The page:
Communicating with Your Children about Digital Technologies

Many parents and educators find it difficult to understand and talk to kids about their involvement with video games and other digital technologies. This is particularly true for parents and teachers who did not grow up amidst ever-present computers and video games. Mark Prensky, a popular writer on technology, describes these individuals born before 1980 as “digital immigrants.” Parents born after 1980 are considered to be “digital natives” in that they grew up with computers, video games, and other digital technologies as a prominent part of their lives. Due to their lack of understanding, many “digital immigrants” neglect the potential benefits of digital technologies regarding the growth and development of our children. 

When actually considered, it is quite amazing that parents and teachers know so little about what their kids are doing for 7 to 10 hours a day. That’s right–in 2010, the Kaiser Foundation determined that children ages 8 to 18 use digital media for an average of 7 hours, 38 minutes a day, and for more than 10-1/2 hours a day if one takes into account their multitasking! If our children spent this much time playing sports, engaging in the latest dance craze, or writing poetry, then we would surely be asking questions, trying to transform these activities into useful experiences for them. However, the use of digital technologies is often alien to adults; instead, children are the experts here, and many parents seem reluctant to even communicate about these activities. 

For many parents, communicating with their children about video games simply consists of setting limits, and, certainly, limits need to be set for most children. Children also need to be encouraged to engage in alternative activities. At the same time, however, there are many opportunities for discussions about making digital-technology use productive. 

General strategies for parents to improve communication with their children, particularly about using digital technologies, include:

  1. Play games with your kids.

The best way to know what your kids are doing is to do it with them. Most children will be interested in showing you how to play the games and teaching you gaming skills. Conversations during these times can be very fruitful, particularly if you encourage your children to articulate the problem-solving and thinking skills that they use during game play.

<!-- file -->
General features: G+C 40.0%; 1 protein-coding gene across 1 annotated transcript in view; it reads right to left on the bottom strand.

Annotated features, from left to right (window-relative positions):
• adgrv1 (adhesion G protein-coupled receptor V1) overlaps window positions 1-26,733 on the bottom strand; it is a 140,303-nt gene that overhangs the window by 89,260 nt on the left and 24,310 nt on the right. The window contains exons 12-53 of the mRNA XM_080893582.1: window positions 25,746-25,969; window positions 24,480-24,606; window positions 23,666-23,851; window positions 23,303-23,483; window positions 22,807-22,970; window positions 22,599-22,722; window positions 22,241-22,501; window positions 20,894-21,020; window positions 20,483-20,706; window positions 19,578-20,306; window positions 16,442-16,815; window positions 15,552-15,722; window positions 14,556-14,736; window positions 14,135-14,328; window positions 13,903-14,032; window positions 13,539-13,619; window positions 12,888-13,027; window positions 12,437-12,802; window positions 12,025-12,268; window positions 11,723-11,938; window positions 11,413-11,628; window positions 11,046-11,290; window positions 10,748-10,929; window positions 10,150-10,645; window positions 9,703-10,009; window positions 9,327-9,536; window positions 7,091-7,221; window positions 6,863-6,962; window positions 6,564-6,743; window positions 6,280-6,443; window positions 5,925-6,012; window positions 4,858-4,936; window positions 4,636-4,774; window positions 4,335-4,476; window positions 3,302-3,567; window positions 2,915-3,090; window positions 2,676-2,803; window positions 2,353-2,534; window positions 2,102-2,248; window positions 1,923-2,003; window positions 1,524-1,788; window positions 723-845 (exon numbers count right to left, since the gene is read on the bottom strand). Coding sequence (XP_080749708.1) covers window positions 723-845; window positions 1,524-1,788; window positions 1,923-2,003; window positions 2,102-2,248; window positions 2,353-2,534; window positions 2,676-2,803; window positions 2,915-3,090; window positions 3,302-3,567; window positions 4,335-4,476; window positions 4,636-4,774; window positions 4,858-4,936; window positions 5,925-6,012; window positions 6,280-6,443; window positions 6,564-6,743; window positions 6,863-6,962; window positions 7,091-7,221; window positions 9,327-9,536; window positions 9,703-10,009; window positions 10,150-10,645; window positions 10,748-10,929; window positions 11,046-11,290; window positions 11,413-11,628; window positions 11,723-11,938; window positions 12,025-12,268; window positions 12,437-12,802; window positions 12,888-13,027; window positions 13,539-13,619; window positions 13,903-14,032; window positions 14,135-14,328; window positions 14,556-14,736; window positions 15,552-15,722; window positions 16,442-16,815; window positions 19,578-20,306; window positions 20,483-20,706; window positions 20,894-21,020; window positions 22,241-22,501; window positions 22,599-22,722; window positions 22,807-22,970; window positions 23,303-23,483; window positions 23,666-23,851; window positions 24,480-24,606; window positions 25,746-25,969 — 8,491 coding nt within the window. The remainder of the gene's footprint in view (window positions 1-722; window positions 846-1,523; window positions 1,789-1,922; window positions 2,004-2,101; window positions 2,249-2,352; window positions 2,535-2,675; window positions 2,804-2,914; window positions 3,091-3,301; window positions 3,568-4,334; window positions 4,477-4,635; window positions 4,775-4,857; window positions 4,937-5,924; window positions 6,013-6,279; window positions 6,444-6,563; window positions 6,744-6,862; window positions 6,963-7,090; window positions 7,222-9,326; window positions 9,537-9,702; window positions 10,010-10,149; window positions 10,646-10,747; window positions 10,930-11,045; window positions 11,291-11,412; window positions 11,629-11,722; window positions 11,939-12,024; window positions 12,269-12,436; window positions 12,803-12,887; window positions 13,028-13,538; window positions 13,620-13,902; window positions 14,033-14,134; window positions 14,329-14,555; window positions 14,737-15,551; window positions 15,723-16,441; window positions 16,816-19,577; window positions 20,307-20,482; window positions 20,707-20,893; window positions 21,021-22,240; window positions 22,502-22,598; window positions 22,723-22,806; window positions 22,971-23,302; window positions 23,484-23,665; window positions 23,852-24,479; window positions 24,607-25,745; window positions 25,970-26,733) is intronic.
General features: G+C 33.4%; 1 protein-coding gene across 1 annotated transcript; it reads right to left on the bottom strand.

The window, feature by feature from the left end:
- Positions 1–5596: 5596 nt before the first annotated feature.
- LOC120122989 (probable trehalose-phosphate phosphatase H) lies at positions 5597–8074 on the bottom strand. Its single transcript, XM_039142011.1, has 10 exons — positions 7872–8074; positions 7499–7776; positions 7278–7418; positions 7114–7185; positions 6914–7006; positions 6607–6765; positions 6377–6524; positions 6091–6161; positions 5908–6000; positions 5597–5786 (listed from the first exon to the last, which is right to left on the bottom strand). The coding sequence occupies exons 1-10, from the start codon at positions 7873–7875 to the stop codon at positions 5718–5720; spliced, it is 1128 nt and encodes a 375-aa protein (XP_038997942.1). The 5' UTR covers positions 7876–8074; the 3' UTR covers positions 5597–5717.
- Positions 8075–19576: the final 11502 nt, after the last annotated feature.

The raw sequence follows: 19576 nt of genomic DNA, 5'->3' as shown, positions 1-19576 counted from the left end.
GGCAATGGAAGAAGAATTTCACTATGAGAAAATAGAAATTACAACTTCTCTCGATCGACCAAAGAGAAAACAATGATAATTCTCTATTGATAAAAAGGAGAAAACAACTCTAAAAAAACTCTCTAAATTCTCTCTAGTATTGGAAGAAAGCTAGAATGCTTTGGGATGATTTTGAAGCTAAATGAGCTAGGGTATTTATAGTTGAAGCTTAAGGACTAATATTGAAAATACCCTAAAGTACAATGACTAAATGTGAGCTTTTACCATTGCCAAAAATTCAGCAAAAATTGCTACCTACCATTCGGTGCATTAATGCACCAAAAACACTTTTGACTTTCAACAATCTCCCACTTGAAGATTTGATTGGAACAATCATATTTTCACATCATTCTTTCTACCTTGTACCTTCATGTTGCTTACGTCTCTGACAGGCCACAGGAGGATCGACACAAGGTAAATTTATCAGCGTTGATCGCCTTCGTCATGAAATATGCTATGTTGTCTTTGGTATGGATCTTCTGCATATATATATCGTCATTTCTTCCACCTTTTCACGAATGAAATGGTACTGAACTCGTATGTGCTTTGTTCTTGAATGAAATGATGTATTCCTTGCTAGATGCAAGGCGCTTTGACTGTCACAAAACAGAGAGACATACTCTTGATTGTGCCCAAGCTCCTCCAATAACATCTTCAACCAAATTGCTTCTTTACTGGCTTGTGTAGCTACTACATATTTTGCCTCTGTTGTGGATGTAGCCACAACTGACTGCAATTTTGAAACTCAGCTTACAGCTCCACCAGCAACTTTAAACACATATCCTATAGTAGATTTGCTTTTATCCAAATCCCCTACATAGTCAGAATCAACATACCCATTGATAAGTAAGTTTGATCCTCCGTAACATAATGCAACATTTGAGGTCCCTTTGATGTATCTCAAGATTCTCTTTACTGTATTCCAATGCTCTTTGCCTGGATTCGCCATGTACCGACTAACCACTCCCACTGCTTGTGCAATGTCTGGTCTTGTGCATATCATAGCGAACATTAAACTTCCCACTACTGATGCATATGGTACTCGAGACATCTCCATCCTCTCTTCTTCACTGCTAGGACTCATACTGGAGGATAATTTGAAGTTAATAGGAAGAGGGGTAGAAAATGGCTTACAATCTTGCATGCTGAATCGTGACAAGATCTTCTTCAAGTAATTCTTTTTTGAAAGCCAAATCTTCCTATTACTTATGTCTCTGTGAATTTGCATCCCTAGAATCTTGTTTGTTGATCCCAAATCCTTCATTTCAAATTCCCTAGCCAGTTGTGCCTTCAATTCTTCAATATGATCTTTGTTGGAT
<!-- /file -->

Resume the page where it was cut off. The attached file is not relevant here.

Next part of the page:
1. Ask your children to tell you about their favorite games.

Find out what types of games they like and why they enjoy them. Ask them about the technologies that they enjoy the most. 

  1. Discuss limit-setting on technology use with your children.

Rather than setting arbitrary limits, talk to your children about the need for their being engaged in a range of healthy play activities. These include physical play, social play, creative and imaginative play, artistic and musical play, and nature-based play. Ask your children how much time they think they should be allowed to engage in video game play and other digital-technology use. 

  1. Ask children what they are learning from their video game and technology play.

You might be surprised to hear how much they are learning from searching the Internet or using Facebook. Many video games present realistic views of history, such as world wars and past civilizations. Encourage children to play such games through which they can acquire historical or scientific knowledge. 

  1. Encourage challenging and varied game play.

If you find that your children are devoted to playing one game, then it may be useful to set limits on how much time they can play that particular game while encouraging them to play other types of games in order to expand their range of interest and to increase the potential for learning through game play.